We're headed that way. There are already DLP projectors with individual RGB LEDs (and lasers) that don't require a color wheel. Cost will continue to come down even as performance goes up.
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post #27 of 326 Old 09-24-2019, 10:21 AM
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Agreed. I tried two Epsons and a Benq projector. I liked the adjustability and option for brighter image of the Epsons, but ended up going with the BenQ. Because try as I might, I couldn't get same level of sharpness with the Epsons. (And I played around a lot with the various settings and pixel adjustments.) Although I don't think that softness in some areas would matter much for most people, unless like me they are often viewing static images as well. On the other hand, I don't care for the rainbow effect of the BenQ, but now have gotten used to it and don't "see" it much anymore.



So yeah, there is no perfect projector, just try to match needs of the user. I would love someday a low cost LED DLP projector that does away with rainbow effect, that would be my dream machine.


Lack of color wheel does not mean a lack of RBE, unfortunately. Any single chip DLP can be susceptible to RBE artifacts because color is still created sequentially. Whether that means a lamp passed through a color wheel or three rapidly flashing LEDs the basic principle is the same. It really depends on the projector itself and how it’s engineered.

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Originally Posted by sage11x View Post
Lack of color wheel does not mean a lack of RBE, unfortunately. Any single chip DLP can be susceptible to RBE artifacts because color is still created sequentially. Whether that means a lamp passed through a color wheel or three rapidly flashing LEDs the basic principle is the same. It really depends on the projector itself and how it’s engineered.
Yep, I learned that with my prior projector, the LG LED pa70g. It had some rainbow effect. Still that was a very nice projector for me at the time, because it met one key basic need: It survived kids who used/abused it, turning the unit on/off all the time, and racking up mega hours.

Now they are older and (somewhat) more responsible, I have the BenQ HT2050a. Big step up in resolution/brightness/clarity. Although the other night, I found the BenQ left on, even though my son thought he hit the off button. Hoping the bulb lasts - been a year going strong - knock on wood.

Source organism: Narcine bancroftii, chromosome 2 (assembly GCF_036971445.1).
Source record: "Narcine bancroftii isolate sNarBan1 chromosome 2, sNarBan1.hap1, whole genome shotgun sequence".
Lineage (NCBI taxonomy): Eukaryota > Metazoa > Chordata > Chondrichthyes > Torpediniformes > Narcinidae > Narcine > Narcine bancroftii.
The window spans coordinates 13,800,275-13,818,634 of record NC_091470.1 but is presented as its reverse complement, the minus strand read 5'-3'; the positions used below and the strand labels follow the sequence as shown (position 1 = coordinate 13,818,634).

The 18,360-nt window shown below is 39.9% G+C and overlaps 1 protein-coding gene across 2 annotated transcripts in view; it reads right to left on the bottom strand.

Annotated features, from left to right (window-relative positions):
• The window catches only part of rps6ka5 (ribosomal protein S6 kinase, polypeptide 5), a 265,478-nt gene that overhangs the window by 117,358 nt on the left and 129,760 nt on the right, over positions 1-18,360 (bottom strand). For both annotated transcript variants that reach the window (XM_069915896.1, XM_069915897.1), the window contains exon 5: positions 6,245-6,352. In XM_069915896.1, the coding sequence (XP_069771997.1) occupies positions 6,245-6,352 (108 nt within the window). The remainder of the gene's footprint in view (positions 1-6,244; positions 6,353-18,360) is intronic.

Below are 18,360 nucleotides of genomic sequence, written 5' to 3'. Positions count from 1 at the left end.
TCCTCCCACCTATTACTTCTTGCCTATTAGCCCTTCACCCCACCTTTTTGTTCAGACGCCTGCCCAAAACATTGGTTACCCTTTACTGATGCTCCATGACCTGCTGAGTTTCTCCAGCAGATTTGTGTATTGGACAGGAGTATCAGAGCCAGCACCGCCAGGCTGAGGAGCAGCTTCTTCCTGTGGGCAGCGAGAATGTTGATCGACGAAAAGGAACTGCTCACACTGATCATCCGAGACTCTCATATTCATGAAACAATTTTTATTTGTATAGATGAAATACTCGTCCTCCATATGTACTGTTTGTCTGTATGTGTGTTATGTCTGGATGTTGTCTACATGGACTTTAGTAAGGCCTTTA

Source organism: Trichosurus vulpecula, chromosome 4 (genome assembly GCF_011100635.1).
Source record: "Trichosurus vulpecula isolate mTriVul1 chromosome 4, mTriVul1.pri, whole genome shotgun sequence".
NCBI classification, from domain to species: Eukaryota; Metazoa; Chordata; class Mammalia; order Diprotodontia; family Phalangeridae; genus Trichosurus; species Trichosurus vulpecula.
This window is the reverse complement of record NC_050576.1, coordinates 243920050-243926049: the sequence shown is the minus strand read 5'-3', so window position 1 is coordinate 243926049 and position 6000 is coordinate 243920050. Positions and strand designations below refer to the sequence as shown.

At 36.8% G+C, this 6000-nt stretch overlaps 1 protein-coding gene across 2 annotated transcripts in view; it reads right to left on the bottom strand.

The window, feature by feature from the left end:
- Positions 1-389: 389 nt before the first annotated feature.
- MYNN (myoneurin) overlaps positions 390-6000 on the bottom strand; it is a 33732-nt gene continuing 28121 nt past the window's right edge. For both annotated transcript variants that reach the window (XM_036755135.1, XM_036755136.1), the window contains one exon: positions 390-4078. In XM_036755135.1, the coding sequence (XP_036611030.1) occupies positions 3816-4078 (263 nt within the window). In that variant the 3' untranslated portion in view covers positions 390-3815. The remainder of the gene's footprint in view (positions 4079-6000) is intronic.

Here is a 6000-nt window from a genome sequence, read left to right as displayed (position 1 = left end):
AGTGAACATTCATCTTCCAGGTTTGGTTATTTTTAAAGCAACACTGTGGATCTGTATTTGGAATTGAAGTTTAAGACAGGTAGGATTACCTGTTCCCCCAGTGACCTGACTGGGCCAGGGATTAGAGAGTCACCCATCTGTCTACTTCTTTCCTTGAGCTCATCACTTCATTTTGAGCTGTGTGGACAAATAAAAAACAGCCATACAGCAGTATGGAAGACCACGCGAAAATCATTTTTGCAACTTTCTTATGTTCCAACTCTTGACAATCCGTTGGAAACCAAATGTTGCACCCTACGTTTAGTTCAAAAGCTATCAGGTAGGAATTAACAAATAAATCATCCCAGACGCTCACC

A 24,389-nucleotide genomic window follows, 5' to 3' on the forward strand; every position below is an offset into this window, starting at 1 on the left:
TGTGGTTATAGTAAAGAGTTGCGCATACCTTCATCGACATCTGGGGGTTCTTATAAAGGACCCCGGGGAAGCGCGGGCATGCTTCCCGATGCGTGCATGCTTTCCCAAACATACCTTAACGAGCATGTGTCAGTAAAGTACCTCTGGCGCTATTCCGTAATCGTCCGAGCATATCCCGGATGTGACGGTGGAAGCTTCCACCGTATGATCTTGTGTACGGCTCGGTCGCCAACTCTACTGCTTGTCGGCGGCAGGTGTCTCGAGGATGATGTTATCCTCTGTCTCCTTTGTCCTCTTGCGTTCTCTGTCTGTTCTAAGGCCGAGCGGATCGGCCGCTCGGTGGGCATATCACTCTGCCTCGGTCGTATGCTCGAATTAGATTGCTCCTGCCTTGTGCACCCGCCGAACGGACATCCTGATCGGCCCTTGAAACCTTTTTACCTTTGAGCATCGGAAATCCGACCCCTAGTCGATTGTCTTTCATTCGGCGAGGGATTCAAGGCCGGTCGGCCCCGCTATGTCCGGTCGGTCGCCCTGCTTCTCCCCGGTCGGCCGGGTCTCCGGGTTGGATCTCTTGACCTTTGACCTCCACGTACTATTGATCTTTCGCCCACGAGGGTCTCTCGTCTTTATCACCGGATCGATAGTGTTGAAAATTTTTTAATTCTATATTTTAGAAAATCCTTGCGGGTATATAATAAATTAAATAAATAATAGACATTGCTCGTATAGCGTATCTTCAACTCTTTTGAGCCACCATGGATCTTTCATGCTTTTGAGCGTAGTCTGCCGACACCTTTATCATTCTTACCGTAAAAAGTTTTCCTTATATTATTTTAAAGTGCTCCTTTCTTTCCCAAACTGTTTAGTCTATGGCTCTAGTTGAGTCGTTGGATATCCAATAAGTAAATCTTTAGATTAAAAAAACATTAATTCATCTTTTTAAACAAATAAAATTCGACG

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post #29 of 326 Old 09-24-2019, 01:26 PM
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Epson HC 3600 and 3800 revealed

Quote:
Originally Posted by indio22 View Post
Yep, I learned that with my prior projector, the LG LED pa70g. It had some rainbow effect. Still that was a very nice projector for me at the time, because it met one key basic need: It survived kids who used/abused it, turning the unit on/off all the time, and racking up mega hours.



Now they are older and (somewhat) more responsible, I have the BenQ HT2050a. Big step up in resolution/brightness/clarity. Although the other night, I found the BenQ left on, even though my son thought he hit the off button. Hoping the bulb lasts - been a year going strong - knock on wood.

The BenQ HT2050a has an Auto Off feature that, when enabled, will shut off the projector automatically when no signal has been detected for a predetermined amount of time. I’d recommend activating that.
In addition, lamp intervals have improved considerably in the last couple of years. With the exception of maybe JVC, lamps are generally not TOO expensive to replace. Couple hundred bucks at the worst.

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post #30 of 326 Old 09-24-2019, 01:54 PM
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Originally Posted by sage11x View Post
Lack of color wheel does not mean a lack of RBE, unfortunately. Any single chip DLP can be susceptible to RBE artifacts because color is still created sequentially. Whether that means a lamp passed through a color wheel or three rapidly flashing LEDs the basic principle is the same. It really depends on the projector itself and how it’s engineered.
Of course rainbow resistance depends on the sequential flashing speed of the solid state lamps, just as it depends on the speed of the color wheel. By most accounts many of the early solid state RGB projectors were at least comparable to RGBRGB color wheel models and some have been rated better. As solid state RGB projector technology continues to advance there is potential for even greater rainbow resistance. Not sure if any of the companies producing color wheel projectors have any potential improvements in the R&D pipeline. But longterm I'd expect the edge to go to solid state RGB.